Domestic Oil Drilling and Environment

Oil has been a significant resource to humankind for many years. The number of uses for oil seems almost infinite. Ancient civilizations used it to waterproof boats and roofs and to light oil lamps. Today, it is used for so much more. Oil is currently used for transportation, heat, and manufacturing. Despite these many uses, oil poses dangerous and harmful disturbances to the environment. The United States should not increase domestic oil drilling because it negatively impacts the environment by releasing dangerous chemicals, affecting animals and their environments, and affecting humans. Increasing domestic oil drilling increases the likelihood of dangerous and harmful chemicals making their way to the places where we live and work. Most dangerous and harmful chemicals from domestic oil drilling are released into the environment through oil spills. Around 300 to 500 spills happen every year, which releases billions of gallons of oil. One fifth of oil that is in the ocean is released into the sea from ship operations, one fifth is released into the sea through exhaust rain, and one fifth is lost from accidents, spills, and leaks. Spills are most common while being moved and at oil wells. Oil is moved through means like ships, trucks, trains, and pipelines. When oil spills on water, it spreads at a rate of half a football field per second. This rate is so fast, recovery takes decades, and oil that collects on water causes fires and explosions. Spills are the main source of harmful oil chemicals in the environment.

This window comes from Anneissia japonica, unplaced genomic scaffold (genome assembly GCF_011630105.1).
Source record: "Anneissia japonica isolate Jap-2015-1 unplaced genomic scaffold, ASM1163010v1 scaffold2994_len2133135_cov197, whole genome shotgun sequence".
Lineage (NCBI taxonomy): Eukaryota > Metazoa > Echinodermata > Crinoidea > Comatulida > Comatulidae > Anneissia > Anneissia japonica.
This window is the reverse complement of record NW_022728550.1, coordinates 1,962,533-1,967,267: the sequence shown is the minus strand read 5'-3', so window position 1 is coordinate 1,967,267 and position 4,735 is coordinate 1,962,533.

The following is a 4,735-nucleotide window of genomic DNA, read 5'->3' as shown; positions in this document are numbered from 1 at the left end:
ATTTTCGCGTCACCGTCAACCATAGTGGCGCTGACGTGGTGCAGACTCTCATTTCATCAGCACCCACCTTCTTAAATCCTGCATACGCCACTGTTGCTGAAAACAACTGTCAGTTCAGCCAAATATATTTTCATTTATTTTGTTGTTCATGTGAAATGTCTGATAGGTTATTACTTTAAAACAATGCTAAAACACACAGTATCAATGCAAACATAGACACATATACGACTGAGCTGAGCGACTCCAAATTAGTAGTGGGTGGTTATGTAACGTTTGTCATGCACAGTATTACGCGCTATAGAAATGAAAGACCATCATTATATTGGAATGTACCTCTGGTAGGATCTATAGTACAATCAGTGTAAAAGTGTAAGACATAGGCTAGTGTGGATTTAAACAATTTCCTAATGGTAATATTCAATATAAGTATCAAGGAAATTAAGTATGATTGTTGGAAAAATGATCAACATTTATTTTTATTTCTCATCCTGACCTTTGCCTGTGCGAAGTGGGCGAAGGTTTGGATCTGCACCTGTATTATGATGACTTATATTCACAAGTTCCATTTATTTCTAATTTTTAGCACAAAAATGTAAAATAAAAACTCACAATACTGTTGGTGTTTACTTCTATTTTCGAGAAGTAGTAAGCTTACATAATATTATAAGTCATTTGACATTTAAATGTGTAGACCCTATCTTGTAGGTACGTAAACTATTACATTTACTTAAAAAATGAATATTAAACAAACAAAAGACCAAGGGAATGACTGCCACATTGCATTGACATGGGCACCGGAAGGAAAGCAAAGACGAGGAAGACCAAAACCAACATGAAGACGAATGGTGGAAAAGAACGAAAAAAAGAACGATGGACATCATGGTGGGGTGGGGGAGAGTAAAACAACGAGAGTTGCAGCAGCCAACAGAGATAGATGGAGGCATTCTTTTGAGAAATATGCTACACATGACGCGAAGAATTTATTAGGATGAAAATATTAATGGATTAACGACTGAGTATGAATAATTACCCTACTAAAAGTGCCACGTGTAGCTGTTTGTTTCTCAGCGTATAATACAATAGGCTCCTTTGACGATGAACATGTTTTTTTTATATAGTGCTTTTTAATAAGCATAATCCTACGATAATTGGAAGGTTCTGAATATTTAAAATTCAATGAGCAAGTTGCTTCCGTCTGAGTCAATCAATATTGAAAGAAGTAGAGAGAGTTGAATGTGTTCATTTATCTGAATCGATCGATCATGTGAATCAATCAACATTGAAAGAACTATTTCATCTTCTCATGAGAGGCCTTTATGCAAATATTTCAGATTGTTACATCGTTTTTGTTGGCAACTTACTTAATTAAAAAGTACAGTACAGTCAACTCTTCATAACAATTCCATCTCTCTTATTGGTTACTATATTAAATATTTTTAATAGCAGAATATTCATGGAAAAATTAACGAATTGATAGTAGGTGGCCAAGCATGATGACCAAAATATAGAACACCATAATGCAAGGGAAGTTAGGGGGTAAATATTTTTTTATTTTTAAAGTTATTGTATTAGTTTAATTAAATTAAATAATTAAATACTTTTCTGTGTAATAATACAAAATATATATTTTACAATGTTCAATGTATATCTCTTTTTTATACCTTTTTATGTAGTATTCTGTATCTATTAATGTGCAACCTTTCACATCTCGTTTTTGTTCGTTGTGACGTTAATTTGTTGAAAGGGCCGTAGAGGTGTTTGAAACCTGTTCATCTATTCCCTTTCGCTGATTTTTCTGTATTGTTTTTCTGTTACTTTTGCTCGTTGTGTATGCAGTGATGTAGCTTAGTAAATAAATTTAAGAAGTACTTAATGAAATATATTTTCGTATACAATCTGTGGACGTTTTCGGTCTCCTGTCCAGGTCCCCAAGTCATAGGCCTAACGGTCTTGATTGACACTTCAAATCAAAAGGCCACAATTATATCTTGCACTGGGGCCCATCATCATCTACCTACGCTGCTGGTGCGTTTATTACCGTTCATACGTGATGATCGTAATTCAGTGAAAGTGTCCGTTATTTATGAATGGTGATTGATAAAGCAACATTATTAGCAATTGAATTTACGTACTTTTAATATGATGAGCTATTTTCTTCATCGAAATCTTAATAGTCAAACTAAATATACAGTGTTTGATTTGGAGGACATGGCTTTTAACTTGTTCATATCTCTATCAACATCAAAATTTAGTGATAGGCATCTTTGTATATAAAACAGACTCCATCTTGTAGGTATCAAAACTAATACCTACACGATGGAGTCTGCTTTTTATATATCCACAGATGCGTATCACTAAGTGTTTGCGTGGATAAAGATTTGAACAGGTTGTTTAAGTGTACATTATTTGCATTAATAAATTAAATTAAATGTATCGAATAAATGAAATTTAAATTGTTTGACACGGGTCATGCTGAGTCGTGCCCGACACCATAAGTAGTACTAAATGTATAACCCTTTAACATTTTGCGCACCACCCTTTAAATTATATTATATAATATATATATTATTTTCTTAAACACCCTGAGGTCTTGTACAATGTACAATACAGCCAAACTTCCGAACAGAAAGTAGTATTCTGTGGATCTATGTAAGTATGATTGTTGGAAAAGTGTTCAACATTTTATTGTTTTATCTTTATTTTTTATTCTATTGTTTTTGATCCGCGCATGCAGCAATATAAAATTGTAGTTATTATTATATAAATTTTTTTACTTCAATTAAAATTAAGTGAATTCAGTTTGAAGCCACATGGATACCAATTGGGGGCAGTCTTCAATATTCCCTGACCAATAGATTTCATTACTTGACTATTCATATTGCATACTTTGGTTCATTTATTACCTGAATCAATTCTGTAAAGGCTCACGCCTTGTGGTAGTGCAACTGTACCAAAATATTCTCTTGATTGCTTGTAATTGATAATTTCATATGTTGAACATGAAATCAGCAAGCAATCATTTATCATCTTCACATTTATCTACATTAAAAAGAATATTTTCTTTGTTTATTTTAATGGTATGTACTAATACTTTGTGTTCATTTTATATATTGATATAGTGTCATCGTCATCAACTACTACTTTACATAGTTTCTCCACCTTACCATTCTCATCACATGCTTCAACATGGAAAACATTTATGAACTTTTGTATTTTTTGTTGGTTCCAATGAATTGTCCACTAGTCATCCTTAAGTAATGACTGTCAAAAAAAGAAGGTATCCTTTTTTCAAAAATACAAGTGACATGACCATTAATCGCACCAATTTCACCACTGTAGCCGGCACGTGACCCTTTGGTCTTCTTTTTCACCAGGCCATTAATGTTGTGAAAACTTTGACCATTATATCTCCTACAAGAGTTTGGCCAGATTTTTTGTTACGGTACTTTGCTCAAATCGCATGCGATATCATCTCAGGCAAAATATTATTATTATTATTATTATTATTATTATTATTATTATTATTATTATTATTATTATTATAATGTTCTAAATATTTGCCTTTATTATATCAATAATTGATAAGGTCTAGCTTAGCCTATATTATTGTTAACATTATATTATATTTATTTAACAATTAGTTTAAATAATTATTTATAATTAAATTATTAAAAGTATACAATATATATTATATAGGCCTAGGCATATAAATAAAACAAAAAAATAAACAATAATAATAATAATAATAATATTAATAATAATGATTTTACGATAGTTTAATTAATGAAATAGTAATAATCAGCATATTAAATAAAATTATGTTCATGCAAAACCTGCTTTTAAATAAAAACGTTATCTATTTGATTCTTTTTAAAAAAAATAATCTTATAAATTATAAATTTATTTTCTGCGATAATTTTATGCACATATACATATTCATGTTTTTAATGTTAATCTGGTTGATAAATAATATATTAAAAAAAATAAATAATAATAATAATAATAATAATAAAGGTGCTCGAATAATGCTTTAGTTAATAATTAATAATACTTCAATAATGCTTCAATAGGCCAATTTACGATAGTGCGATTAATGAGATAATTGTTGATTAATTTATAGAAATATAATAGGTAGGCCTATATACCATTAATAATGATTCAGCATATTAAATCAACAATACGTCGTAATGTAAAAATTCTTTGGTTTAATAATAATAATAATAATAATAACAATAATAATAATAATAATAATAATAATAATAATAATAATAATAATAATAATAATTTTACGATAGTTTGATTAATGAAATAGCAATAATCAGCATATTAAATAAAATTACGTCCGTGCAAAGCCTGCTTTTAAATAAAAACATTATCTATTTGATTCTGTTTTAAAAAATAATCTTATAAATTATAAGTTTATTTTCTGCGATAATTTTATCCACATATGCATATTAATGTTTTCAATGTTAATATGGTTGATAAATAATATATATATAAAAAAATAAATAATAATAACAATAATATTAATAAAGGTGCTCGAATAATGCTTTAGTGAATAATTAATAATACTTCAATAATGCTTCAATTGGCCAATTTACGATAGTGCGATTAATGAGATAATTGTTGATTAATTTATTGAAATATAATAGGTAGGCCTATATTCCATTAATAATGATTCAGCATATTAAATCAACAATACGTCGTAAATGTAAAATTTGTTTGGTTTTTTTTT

A common chemical released from oil is polycyclic aromatic hydrocarbons or PAH. PAH is commonly in produced water, water which is a byproduct of oil extraction, which is tossed overboard and into the ocean. At high concentrations, this causes death to marine life, and at low concentrations, PAH causes birth defects, impaired growth, and skewed sex ratios. According to Jeff Short, a supervisory researcher for the U.S. National Oceanic and Atmospheric Administration (NOAA), an animal’s panicked immune system response to PAH causes animal cancer, especially if living near an oil platform or well. PAH, a common chemical released in oil drilling, is dangerous and deadly to animals. Hydraulic fracturing creates and uses chemicals which are hazardous. Hydraulic fracturing is a process of injecting liquid and materials at high pressure to create small fractures within rocks to release oil after the drilling has ended. These chemicals are potentially hazardous. Hydraulic fracturing wastewater contains dissolved chemicals and other contaminants which require treatment before disposal for safety reasons.

This treatment is challenging because of the amount of the water and the complexity of treating it, so it is often injected into deep wells like saltwater aquifers instead of being treated. This often causes earthquakes that are large enough to be felt and cause damage. Hydraulic fracturing is a hazardous procedure which releases dangerous chemicals into the environment. When working with hydraulic fracturing sites, workers are exposed to benzene, a “colorless gas which is toxic to the nervous system, liver, and kidneys at high concentrations”. Benzene interferes with the normal workings of cells and sometimes causes cancer.